Community collected data

There are number of community and school based water quality monitoring initiatives in the Hawkesbury-Nepean catchment. By involving water quality monitoring programs, communities can experience problems and issues related to water quality first hand and raise the voice on future management issues of the river system. This information is a valuable asset to obtain a snapshot of the water quality in a particular region.

SEED Database (Streamwatch)

Streamwatch is an educational and capacity-building program that utilises the passion of community groups (citizen scientisits) to monitor the quality and health of local watercourses across the greater Sydney and Blue Mountains and Illawarra regions. On the SEED database (opens in a new window) you can find community dataset includes physical and chemical parameters collected during the period from 1990 to 2020. Environmental monitoring data was collected monthly by trained volunteers during this period.

The Streamwatch (opens in a new window) program was originally funded and managed by Sydney Water, transferred to the Australian Museum in 2012 and then to Greater Sydney Landcare Network (GSLN) in 2019. Streamwatch water quality data methodologies align with the national Waterwatch program and GSLN understands the importance of making this data publicly available for future use.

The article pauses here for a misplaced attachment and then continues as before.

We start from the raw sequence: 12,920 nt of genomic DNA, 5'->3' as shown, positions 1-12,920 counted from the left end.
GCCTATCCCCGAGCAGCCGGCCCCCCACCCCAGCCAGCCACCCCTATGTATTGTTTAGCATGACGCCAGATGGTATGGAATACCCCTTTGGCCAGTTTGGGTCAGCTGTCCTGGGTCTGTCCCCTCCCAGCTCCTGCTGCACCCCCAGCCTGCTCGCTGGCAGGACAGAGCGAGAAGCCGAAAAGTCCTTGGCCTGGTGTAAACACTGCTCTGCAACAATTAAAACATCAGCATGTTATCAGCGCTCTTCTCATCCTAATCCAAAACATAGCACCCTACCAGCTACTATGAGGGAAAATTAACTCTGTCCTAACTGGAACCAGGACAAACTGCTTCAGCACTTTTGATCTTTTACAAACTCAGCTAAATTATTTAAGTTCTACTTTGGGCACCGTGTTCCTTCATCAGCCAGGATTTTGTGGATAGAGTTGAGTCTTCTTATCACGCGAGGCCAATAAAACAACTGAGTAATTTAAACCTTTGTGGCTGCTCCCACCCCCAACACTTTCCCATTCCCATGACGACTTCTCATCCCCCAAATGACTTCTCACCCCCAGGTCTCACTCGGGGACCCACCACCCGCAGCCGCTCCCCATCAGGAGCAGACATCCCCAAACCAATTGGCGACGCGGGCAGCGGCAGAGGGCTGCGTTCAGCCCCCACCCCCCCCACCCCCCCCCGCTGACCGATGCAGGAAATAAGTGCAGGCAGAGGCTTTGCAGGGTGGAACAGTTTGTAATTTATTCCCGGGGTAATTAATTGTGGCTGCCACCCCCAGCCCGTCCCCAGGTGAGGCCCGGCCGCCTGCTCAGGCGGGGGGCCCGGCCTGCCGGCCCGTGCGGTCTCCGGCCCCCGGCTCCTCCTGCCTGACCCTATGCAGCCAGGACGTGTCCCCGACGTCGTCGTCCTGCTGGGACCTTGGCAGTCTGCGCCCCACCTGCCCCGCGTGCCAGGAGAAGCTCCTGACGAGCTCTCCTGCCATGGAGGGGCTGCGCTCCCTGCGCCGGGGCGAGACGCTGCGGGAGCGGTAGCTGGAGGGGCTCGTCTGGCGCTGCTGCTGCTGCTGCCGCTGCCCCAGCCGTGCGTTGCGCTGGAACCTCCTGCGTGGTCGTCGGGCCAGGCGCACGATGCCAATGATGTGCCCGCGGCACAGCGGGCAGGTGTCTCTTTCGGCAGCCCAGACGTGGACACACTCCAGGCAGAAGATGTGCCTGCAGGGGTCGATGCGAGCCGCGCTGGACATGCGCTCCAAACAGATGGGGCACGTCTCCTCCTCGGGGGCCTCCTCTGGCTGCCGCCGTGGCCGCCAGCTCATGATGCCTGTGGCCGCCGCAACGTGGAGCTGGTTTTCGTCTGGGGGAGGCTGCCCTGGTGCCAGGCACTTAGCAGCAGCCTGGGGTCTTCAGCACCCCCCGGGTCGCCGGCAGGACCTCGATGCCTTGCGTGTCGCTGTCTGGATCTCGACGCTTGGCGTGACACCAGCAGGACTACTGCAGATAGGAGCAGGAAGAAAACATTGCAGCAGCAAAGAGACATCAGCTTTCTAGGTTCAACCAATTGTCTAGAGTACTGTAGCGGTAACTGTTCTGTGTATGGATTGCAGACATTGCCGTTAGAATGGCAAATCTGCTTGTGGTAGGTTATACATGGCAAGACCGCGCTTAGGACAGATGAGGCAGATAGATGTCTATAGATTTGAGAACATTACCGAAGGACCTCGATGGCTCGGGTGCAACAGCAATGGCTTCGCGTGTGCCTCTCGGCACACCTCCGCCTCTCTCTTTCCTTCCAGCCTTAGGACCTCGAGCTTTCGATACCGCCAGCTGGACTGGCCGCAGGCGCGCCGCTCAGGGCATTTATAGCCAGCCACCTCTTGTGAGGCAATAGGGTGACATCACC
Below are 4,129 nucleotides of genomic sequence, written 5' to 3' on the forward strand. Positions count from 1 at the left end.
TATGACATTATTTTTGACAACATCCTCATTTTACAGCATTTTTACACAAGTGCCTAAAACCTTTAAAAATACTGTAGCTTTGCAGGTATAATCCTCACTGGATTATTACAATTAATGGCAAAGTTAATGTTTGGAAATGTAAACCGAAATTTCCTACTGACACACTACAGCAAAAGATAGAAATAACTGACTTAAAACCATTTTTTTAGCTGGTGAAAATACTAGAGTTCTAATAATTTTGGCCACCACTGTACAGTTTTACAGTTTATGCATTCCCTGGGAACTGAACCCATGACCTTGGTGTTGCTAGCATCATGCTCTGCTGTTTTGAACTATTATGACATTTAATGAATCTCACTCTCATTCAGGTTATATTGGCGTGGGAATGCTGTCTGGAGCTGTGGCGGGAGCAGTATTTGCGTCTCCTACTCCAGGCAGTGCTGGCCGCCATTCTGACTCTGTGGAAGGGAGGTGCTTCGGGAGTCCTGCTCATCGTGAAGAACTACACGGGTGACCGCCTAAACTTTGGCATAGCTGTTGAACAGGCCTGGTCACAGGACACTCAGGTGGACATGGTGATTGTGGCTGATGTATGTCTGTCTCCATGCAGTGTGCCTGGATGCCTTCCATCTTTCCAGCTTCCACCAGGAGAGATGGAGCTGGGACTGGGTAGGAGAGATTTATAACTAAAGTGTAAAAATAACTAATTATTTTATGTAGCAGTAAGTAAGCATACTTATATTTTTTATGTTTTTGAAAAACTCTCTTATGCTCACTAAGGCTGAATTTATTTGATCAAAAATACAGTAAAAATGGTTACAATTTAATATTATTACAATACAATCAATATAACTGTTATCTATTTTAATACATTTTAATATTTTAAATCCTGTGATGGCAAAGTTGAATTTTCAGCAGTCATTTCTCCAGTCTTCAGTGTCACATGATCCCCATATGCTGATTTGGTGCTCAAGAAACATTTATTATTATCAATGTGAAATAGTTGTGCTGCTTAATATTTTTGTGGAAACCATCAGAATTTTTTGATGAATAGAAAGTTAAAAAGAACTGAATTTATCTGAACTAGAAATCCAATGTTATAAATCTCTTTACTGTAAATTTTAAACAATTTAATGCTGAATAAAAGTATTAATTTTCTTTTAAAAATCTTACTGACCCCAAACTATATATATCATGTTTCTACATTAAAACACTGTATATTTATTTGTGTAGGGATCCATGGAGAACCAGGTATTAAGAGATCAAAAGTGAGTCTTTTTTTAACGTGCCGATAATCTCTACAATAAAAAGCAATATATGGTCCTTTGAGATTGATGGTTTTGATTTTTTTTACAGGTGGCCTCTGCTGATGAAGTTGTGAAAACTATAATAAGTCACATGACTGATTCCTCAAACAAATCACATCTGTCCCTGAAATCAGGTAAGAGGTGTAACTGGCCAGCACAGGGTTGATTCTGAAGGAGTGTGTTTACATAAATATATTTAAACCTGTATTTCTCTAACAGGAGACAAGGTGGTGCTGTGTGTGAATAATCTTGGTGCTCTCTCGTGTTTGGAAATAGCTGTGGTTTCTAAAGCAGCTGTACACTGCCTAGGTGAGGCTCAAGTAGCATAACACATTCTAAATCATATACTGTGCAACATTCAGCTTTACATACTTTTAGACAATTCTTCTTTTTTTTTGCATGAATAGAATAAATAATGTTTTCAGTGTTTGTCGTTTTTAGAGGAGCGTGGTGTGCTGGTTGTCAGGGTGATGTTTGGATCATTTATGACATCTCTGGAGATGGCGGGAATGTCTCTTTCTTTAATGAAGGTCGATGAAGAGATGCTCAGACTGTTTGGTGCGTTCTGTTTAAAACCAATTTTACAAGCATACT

Want to get involved in collecting community data? Join a local Streamwatch (opens in a new window) group near you.

School's River Ecology Program (Brewangle Environmental Education Centre)

This secondary education program has been running since 2009. Students collected water quality data for 6 parameters, namely temperature, alkalinity and acidity, dissolved oxygen (as saturation percentage and concentration), electrical conductivity and turbidity. The sample locations varied considerably over the years and exact location may be anywhere 400 metres downstream of Sackville Ferry. Please note that this data has been collected by high school students (most were doing this for the first time) for educational purposes. To see a brief snapshot of their data and what is means read the Pulse of the River report (opens in a new window) that was generated in June 2014. The program still runs today.